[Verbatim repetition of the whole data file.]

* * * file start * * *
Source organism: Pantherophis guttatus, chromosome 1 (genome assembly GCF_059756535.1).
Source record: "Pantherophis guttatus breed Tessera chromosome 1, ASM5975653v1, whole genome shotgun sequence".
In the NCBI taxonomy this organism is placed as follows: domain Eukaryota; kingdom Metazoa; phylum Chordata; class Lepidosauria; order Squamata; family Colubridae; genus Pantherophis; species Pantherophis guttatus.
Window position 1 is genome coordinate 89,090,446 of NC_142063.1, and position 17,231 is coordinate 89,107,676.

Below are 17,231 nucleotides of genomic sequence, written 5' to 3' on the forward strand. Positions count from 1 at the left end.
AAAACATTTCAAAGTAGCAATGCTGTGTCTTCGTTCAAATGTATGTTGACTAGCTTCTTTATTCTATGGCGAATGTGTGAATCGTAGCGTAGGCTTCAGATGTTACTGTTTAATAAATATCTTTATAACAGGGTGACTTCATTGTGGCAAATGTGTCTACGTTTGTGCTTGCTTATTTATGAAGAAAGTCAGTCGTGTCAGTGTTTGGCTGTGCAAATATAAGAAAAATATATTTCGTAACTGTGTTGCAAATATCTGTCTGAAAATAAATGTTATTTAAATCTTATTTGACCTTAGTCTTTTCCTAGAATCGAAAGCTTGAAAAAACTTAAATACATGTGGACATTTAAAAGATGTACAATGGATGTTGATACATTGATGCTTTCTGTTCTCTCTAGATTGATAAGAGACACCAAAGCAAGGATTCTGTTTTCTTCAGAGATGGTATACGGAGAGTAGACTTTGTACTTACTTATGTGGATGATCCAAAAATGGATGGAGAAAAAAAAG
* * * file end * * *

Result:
Source organism: Pantherophis guttatus, chromosome 1 (genome assembly GCF_059756535.1).
Source record: "Pantherophis guttatus breed Tessera chromosome 1, ASM5975653v1, whole genome shotgun sequence".
In the NCBI taxonomy this organism is placed as follows: domain Eukaryota; kingdom Metazoa; phylum Chordata; class Lepidosauria; order Squamata; family Colubridae; genus Pantherophis; species Pantherophis guttatus.
Window position 1 is genome coordinate 89,090,446 of NC_142063.1, and position 17,231 is coordinate 89,107,676.

Below are 17,231 nucleotides of genomic sequence, written 5' to 3' on the forward strand. Positions count from 1 at the left end.
AAAACATTTCAAAGTAGCAATGCTGTGTCTTCGTTCAAATGTATGTTGACTAGCTTCTTTATTCTATGGCGAATGTGTGAATCGTAGCGTAGGCTTCAGATGTTACTGTTTAATAAATATCTTTATAACAGGGTGACTTCATTGTGGCAAATGTGTCTACGTTTGTGCTTGCTTATTTATGAAGAAAGTCAGTCGTGTCAGTGTTTGGCTGTGCAAATATAAGAAAAATATATTTCGTAACTGTGTTGCAAATATCTGTCTGAAAATAAATGTTATTTAAATCTTATTTGACCTTAGTCTTTTCCTAGAATCGAAAGCTTGAAAAAACTTAAATACATGTGGACATTTAAAAGATGTACAATGGATGTTGATACATTGATGCTTTCTGTTCTCTCTAGATTGATAAGAGACACCAAAGCAAGGATTCTGTTTTCTTCAGAGATGGTATACGGAGAGTAGACTTTGTACTTACTTATGTGGATGATCCAAAAATGGATGGAGAAAAAAAAG